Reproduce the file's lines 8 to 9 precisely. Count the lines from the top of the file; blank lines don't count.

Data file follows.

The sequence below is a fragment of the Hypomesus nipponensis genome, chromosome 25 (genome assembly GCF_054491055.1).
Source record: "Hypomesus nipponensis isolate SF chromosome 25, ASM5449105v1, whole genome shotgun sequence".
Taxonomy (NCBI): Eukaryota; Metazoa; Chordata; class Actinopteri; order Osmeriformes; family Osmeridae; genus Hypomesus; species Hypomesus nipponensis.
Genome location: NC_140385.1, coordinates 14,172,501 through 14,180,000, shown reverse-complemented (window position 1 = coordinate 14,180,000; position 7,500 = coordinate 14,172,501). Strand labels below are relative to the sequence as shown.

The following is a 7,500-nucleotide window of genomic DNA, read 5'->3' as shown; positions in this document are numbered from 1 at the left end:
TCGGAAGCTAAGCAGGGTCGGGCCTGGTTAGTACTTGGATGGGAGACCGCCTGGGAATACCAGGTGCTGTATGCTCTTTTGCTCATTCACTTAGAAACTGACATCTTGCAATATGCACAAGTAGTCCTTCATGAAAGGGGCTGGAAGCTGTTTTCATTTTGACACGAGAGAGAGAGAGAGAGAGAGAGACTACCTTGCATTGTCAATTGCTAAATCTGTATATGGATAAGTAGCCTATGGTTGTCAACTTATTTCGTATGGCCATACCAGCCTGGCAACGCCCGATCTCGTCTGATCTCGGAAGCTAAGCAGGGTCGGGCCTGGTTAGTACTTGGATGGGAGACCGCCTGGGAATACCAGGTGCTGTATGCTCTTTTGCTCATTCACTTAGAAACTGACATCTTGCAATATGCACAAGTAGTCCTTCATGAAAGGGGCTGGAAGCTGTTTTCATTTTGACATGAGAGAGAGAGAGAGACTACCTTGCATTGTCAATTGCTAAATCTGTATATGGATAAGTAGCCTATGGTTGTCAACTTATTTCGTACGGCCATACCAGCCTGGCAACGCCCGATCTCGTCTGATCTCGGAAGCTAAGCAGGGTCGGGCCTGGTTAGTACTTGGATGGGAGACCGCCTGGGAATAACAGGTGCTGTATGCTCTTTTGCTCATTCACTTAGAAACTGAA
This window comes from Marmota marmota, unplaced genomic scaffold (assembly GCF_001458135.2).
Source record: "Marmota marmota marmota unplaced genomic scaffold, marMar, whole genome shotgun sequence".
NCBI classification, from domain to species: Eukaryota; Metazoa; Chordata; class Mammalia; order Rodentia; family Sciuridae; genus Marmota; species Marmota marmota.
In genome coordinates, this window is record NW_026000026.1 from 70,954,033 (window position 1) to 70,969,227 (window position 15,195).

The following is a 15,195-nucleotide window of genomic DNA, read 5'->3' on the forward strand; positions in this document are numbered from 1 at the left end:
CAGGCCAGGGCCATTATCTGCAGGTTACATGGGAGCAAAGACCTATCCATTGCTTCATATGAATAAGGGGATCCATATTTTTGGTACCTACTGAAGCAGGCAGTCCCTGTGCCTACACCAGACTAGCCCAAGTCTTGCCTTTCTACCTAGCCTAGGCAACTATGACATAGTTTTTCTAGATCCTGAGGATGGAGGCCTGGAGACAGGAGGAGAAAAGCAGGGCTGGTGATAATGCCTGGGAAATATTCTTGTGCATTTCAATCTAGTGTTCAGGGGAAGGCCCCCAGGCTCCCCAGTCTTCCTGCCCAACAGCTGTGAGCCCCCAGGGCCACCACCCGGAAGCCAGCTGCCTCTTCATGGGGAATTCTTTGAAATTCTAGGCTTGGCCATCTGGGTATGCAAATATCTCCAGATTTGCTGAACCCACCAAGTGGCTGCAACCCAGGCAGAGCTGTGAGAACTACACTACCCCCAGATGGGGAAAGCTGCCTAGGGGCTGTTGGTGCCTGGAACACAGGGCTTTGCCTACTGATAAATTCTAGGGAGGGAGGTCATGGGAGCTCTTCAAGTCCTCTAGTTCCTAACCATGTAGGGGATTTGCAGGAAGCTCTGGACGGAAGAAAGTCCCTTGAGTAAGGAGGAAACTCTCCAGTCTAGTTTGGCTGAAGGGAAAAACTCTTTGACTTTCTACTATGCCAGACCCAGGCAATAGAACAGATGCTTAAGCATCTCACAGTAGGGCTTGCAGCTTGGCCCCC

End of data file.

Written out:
Source record: "Marmota marmota marmota unplaced genomic scaffold, marMar, whole genome shotgun sequence".
NCBI classification, from domain to species: Eukaryota; Metazoa; Chordata; class Mammalia; order Rodentia; family Sciuridae; genus Marmota; species Marmota marmota.